From joining as CFO almost four years ago to taking the company’s helm as CEO almost 18 months ago, Johan Åkerblom’s focus for Citadele Bank hasn’t wavered. “My mindset was that I started to build the bank that I wanted to see in three to five years’ time,” he says. “As CFO I was working very closely with the CEO.
We had an aligned view. The agenda didn’t really change after he left, we’ve just been able to accelerate it a bit. “The past few years have been about inventing a new bank. We’ve changed the business model completely and we have also re-engineered, stopped or created new processes in all areas of the bank. The products that exist today didn’t exist five years ago. It’s a completely new product set.”
Having done much of the hard work, the next five years are about a focus on growth and a desire to be the best service provider in the Baltic states. To achieve these goals, Citadele has devised a three-pronged strategy.
“First, the platform needs to be a very competitive universal bank, which has the features, services and products that puts us on parity or slightly better than the competition,” Johan explains.
“Second, we’re building a digital-only proposition. We think that the combination of offering a traditional universal bank with digital features and having a purely digital offering with a different commercial price tag is going to be very attractive. “Third, we are entering fintech projects.”
So far, this has included the rollout of Klix, the Baltics’ first buy-now-paylater solution, and Mobilly, a digital payment app designed for transport needs. Combined with those exciting developments is an almost old-fashioned banking desire to really talk to its customers. “I want us to touch every customer at least once a year,” Johan shares.
We still have a very ambitious agenda, but now the machine is running. We have the proper gearbox and we have fixed the tyres, so now it’s all about driving, which is the easy part.
“I want them to be personally approached. Not a sales call but more a courtesy call. I think that a lot of banks today don’t communicate with their customers. So one of the KPIs for my head of retail is to make sure that every one of our 400,000 customers is touched at least once every year.”
It sounds an onerous task but expect Citadele to get it done; Johan’s mantra has become ‘deliver on promises’. “For me, an important business lesson has been that if you make sure to deliver what you promise, and you deliver it on time to the expected quality and with a good attitude, it takes you very far,” he says.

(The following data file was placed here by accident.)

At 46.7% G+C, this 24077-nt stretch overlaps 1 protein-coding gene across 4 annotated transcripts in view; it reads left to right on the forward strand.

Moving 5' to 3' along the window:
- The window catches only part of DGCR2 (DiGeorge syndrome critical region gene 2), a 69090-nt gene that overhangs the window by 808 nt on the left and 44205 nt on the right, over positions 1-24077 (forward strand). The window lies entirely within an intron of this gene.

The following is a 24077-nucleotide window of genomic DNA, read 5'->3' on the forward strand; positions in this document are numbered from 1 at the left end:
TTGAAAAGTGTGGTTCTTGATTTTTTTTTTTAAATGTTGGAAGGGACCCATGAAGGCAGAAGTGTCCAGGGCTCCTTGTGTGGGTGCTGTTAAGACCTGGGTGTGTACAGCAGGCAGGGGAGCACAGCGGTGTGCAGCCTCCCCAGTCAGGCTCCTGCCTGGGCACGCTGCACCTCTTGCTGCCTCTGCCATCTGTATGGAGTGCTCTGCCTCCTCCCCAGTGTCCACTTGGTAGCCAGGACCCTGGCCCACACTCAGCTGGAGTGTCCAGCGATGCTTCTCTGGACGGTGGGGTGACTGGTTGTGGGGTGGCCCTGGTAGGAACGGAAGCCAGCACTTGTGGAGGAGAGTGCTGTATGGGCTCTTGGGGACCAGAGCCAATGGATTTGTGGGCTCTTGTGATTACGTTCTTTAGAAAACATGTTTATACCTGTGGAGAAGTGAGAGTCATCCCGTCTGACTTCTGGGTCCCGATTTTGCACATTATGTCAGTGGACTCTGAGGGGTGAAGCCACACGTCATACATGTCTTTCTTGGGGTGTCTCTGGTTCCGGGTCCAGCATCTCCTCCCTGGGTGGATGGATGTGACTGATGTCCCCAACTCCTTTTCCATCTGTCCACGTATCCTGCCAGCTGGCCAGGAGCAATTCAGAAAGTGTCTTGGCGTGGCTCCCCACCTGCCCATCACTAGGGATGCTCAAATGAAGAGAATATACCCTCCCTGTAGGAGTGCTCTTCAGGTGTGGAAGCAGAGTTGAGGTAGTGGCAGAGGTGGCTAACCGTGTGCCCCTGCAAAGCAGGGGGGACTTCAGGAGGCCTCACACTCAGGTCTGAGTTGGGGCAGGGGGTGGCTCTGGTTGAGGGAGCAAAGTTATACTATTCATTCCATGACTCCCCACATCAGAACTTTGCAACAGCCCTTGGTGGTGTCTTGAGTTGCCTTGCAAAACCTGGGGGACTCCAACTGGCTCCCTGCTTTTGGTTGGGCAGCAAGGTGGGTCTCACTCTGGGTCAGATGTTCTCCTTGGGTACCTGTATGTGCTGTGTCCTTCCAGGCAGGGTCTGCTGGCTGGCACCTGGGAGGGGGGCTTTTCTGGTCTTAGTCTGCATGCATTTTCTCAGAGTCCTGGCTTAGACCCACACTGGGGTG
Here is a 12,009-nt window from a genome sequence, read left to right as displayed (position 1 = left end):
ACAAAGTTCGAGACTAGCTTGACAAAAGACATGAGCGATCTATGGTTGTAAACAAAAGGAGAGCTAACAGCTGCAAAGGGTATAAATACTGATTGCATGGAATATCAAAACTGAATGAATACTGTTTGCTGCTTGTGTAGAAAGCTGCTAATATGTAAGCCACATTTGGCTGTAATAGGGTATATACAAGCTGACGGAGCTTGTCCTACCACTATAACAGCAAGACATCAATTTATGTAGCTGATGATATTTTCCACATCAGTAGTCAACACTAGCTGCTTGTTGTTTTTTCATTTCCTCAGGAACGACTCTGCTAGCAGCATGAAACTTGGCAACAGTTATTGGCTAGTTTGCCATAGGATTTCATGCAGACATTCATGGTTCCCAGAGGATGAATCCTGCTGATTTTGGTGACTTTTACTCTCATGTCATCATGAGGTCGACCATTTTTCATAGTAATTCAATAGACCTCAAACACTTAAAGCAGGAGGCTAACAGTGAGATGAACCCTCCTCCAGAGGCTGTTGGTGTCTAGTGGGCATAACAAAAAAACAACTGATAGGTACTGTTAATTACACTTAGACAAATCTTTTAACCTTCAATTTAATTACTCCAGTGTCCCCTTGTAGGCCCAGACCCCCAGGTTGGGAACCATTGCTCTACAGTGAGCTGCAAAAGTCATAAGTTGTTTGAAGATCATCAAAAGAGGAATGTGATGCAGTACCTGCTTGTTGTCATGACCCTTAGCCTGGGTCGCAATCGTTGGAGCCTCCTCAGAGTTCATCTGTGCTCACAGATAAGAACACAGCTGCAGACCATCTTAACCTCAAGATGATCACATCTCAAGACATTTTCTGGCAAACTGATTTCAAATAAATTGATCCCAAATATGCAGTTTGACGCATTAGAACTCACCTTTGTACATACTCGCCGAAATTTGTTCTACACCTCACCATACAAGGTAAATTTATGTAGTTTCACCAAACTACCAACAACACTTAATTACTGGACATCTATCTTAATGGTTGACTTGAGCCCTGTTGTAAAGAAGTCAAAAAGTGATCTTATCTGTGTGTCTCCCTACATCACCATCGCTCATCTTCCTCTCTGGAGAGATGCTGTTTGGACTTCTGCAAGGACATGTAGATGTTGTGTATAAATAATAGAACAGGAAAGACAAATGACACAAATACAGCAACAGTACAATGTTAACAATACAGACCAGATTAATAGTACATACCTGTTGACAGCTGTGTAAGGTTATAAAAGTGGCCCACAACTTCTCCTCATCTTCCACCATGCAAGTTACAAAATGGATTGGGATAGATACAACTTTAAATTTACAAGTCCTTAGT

“A lot of people over-promise and under-deliver, which doesn’t create trust” Johan also relishes a challenge and joining Citadele has certainly provided that. While things are going well now, the onset of COVID-19 meant a deal vital for the company’s growth almost didn’t happen.
“In 2019, we bought a leasing company in the Baltics; it was a big acquisition. Then COVID arrived and there was suddenly lots of uncertainty around whether it was a good or bad decision,” he recalls.
“When you’re at the start of a pandemic, you just don’t know where the world is heading. If the world goes bad, the acquisition is going to make our situation even worse. If the pandemic subsides and things go back to normal, then of course we still want to do the acquisition. We were intensely scrutinised by the board about how we would manage it. In the end it turned out extremely well, but it was tough.”
Now it’s absolutely all systems go. “We still have a very ambitious agenda, but now the machine is running,” he says. “We have the proper gearbox and we have fixed the tyres, so now it’s all about driving, which is the easy part.” Besides all of these aggressive strategies and big business deals, there has also been a strong focus on what Johan calls ‘the soft facts’.
“We spend a lot of time engaging with the whole organisation when it comes to cultural issues,” he says. “We’re trying to build a culture from within; our workshops are led purely by internal people who have a passion for changing the way we behave.” It’s something Johan believes has become even more crucial as people increasingly work from home where they can’t pick up the office culture by osmosis.
“It’s even more important to have an identity for the company now than before,” he stresses. That identity also extends to how Citadele works with its partners. It has a very strong relationship with Visa, for instance, in which they work closely on some of its fintech products.
“With Visa, we’ve had a really good collaboration,” Johan reveals. “We have also now signed a new long-term contract, so we’ll remain as partners for a long, long time.”
Other partners locally in the Baltics and also outside the region include correspondent banks, strategic advisers, IT collaborators, auditors and regulators. He points to all of them as being crucial. There is no doubt that it has been a huge four years for Johan, and he has clearly learned a lot. He sums it up very simply though.
“You need to have a good team that you can trust and that trusts you. You need to be super flexible, and you need to prepare for the worst and hope for the best.” Having tackled the worst, it looks like Citadele is more than ready to experience the best.
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